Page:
A gas turbine engine typically includes at least one bearing assembly that rotatably supports a shaft. The bearing assembly is lubricated with oil, and heat from other engine components is absorbed and dissipated by the same oil. Accordingly, bearing assemblies are housed within sumps that include a supply pump that supplies lubricating oil under pressure to the bearing assemblies, and a scavenge pump that removes lubricating oil from the sump. The scavenge pump causes the return oil to pass through a heat exchanger prior to returning the oil to a tank or reservoir. The bearing assembly sumps also include seal assemblies that facilitate minimizing oil leakage from the sumps along the rotor shaft.

To further facilitate reducing oil from leaking from the bearing assembly sumps, at least some known bearing assembly sumps are also housed within pressurized cavities. The cavities include seal labyrinths that extend around the rotor shaft. During operation, compressed air is supplied to each surrounding pressurized cavity to maintain a positive pressure around the bearing assembly sump. Thus, oil leakage from the bearing assembly sump having the lower operating pressure to the pressurized cavity having the higher operating pressure is facilitated to be reduced.

However, during some engine operating conditions, the pressurization of the air supplied to the pressurized cavity may be insufficient to prevent the oil from leaking from the bearing assembly sump or seals. Moreover, because such leakage may be excessive, identifying a source of such leakage, and repairing the engine to prevent future leakage, may be a time-consuming and costly process.

BRIEF SUMMARY OF THE INVENTION

In an exemplary embodiment, a sump evacuation system for a gas turbine facilitates reducing oil leakage from bearing assembly sumps in a cost-effective and reliable manner. The engine includes at least one bearing assembly. The sump evacuation system includes a sump pressurization cavity, a sump oil cavity, and an air pump. The bearing assembly is housed within the sump oil cavity and is coupled in flow communication with the sump pressurization cavity. The air pump is coupled in flow communication with the sump oil cavity.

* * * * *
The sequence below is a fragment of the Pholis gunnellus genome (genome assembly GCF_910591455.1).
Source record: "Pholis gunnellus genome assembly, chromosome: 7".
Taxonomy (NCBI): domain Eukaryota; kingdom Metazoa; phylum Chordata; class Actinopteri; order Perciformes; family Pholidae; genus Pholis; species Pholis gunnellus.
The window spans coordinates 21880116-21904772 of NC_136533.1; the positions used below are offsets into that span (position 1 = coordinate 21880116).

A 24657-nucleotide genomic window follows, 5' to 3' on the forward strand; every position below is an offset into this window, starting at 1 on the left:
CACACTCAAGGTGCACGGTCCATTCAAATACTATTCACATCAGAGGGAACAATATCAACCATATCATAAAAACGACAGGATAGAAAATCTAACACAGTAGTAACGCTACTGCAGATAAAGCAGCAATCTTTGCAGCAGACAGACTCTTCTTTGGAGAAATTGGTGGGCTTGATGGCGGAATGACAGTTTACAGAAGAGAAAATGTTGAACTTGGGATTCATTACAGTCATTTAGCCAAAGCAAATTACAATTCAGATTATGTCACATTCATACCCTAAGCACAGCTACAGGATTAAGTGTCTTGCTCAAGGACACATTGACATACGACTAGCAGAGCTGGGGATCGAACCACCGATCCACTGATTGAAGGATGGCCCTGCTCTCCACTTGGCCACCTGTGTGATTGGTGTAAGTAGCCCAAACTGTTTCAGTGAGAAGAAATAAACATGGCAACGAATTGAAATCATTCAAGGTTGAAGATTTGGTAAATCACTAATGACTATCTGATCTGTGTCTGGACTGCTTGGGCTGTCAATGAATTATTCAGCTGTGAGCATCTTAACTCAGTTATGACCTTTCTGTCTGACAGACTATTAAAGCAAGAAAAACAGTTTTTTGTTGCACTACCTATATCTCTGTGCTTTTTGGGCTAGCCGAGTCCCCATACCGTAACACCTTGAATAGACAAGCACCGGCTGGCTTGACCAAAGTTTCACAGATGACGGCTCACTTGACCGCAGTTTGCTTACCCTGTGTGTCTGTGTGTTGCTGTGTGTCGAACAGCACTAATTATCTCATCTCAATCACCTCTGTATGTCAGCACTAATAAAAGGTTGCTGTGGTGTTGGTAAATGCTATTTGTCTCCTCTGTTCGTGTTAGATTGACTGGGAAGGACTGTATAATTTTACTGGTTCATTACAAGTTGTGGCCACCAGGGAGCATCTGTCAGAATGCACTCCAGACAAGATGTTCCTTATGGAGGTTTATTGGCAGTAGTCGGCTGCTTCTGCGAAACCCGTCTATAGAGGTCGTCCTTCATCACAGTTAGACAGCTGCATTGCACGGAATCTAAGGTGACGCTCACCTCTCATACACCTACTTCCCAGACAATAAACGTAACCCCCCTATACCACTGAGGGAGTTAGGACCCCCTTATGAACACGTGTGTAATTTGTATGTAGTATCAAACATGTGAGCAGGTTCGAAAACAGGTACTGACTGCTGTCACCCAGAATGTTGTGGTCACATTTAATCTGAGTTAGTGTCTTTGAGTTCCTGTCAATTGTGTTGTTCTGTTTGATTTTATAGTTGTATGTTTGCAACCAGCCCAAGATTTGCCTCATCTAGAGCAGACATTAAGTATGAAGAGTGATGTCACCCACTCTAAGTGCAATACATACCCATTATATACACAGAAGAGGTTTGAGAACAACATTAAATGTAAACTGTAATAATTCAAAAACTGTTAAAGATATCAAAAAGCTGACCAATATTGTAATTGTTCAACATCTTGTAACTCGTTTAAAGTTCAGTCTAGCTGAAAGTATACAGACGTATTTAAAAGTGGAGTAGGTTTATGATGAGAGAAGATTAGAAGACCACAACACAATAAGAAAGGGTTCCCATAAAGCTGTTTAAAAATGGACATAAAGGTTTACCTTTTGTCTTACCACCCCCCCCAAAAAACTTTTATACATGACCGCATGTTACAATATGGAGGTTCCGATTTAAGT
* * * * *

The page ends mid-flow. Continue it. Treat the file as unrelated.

During low-power or idle engine operations, the sump evacuation system is activated to facilitate preventing oil from inadvertently leaking from the sump oil cavity. More specifically, the sump evacuation system air pump draws air from the sump oil cavity, such that an operating pressure within the sump oil cavity is reduced below that of an operating pressure within the sump pressurization cavity. As a result, the oil is prevented from leaking from the lower pressure sump oil cavity during low-power or idle engine operations in a cost-effective and reliable manner.

BRIEF DESCRIPTION OF THE DRAWINGS

FIG. 1 is schematic illustration of a gas turbine engine including an engine lubrication system;

FIG. 2 is a schematic illustration of a known lubrication system that may be used with the gas turbine engine shown in FIG. 1; and

FIG. 3 is a schematic illustration of a sump evacuation system used with the lubrication system shown in FIG. 2.

DETAILED DESCRIPTION OF THE INVENTION

FIG. 1 is a schematic illustration of a gas turbine engine 10 including a low pressure compressor 12, a high pressure compressor 14, and a combustor 16. Engine 10 also includes a high pressure turbine 18 and a low pressure turbine 20. Compressor 12 and turbine 20 are coupled by a first shaft 22, and compressor 14 and turbine 18 are coupled by a second shaft 24. In one embodiment, engine 10 is an LM2500 or LM2500+ engine commercially available from General Electric Company, Cincinnati, Ohio.